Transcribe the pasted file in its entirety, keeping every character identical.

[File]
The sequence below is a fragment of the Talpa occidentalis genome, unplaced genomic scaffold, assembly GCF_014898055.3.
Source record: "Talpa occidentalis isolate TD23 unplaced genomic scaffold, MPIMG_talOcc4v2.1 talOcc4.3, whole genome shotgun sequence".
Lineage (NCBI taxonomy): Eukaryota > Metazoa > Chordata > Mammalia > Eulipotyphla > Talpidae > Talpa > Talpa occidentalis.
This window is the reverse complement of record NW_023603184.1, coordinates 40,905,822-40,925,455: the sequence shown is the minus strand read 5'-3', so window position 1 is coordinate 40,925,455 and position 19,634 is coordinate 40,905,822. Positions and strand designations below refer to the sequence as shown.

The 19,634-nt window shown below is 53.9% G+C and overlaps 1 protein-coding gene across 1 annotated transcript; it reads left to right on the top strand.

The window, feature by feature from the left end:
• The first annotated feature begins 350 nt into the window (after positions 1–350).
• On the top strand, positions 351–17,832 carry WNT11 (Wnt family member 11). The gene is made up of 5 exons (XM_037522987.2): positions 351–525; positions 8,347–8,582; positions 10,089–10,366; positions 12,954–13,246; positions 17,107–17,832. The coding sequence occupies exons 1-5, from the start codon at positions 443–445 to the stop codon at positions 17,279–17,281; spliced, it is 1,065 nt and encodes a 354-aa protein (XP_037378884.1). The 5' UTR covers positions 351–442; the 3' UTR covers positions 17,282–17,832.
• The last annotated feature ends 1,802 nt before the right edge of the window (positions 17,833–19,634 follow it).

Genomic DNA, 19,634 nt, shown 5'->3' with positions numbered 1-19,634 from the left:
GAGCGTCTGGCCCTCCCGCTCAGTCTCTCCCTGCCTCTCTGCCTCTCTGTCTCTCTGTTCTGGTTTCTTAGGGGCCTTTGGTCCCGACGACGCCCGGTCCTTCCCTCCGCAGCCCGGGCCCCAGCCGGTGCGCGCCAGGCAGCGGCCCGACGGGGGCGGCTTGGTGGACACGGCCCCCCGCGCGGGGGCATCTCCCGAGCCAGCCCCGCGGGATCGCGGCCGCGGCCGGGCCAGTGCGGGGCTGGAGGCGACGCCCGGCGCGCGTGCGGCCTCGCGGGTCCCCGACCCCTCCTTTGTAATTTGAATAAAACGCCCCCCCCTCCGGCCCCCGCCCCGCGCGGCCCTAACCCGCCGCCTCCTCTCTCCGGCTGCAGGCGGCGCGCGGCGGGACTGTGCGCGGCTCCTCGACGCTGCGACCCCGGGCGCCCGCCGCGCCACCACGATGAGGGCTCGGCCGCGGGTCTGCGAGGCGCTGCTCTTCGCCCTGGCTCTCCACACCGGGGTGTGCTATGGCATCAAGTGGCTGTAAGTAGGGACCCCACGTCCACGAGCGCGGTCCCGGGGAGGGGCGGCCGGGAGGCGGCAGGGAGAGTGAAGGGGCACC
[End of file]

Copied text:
The sequence below is a fragment of the Talpa occidentalis genome, unplaced genomic scaffold, assembly GCF_014898055.3.
Source record: "Talpa occidentalis isolate TD23 unplaced genomic scaffold, MPIMG_talOcc4v2.1 talOcc4.3, whole genome shotgun sequence".
Lineage (NCBI taxonomy): Eukaryota > Metazoa > Chordata > Mammalia > Eulipotyphla > Talpidae > Talpa > Talpa occidentalis.
This window is the reverse complement of record NW_023603184.1, coordinates 40,905,822-40,925,455: the sequence shown is the minus strand read 5'-3', so window position 1 is coordinate 40,925,455 and position 19,634 is coordinate 40,905,822. Positions and strand designations below refer to the sequence as shown.

The 19,634-nt window shown below is 53.9% G+C and overlaps 1 protein-coding gene across 1 annotated transcript; it reads left to right on the top strand.

The window, feature by feature from the left end:
• The first annotated feature begins 350 nt into the window (after positions 1–350).
• On the top strand, positions 351–17,832 carry WNT11 (Wnt family member 11). The gene is made up of 5 exons (XM_037522987.2): positions 351–525; positions 8,347–8,582; positions 10,089–10,366; positions 12,954–13,246; positions 17,107–17,832. The coding sequence occupies exons 1-5, from the start codon at positions 443–445 to the stop codon at positions 17,279–17,281; spliced, it is 1,065 nt and encodes a 354-aa protein (XP_037378884.1). The 5' UTR covers positions 351–442; the 3' UTR covers positions 17,282–17,832.
• The last annotated feature ends 1,802 nt before the right edge of the window (positions 17,833–19,634 follow it).

Genomic DNA, 19,634 nt, shown 5'->3' with positions numbered 1-19,634 from the left:
GAGCGTCTGGCCCTCCCGCTCAGTCTCTCCCTGCCTCTCTGCCTCTCTGTCTCTCTGTTCTGGTTTCTTAGGGGCCTTTGGTCCCGACGACGCCCGGTCCTTCCCTCCGCAGCCCGGGCCCCAGCCGGTGCGCGCCAGGCAGCGGCCCGACGGGGGCGGCTTGGTGGACACGGCCCCCCGCGCGGGGGCATCTCCCGAGCCAGCCCCGCGGGATCGCGGCCGCGGCCGGGCCAGTGCGGGGCTGGAGGCGACGCCCGGCGCGCGTGCGGCCTCGCGGGTCCCCGACCCCTCCTTTGTAATTTGAATAAAACGCCCCCCCCTCCGGCCCCCGCCCCGCGCGGCCCTAACCCGCCGCCTCCTCTCTCCGGCTGCAGGCGGCGCGCGGCGGGACTGTGCGCGGCTCCTCGACGCTGCGACCCCGGGCGCCCGCCGCGCCACCACGATGAGGGCTCGGCCGCGGGTCTGCGAGGCGCTGCTCTTCGCCCTGGCTCTCCACACCGGGGTGTGCTATGGCATCAAGTGGCTGTAAGTAGGGACCCCACGTCCACGAGCGCGGTCCCGGGGAGGGGCGGCCGGGAGGCGGCAGGGAGAGTGAAGGGGCACC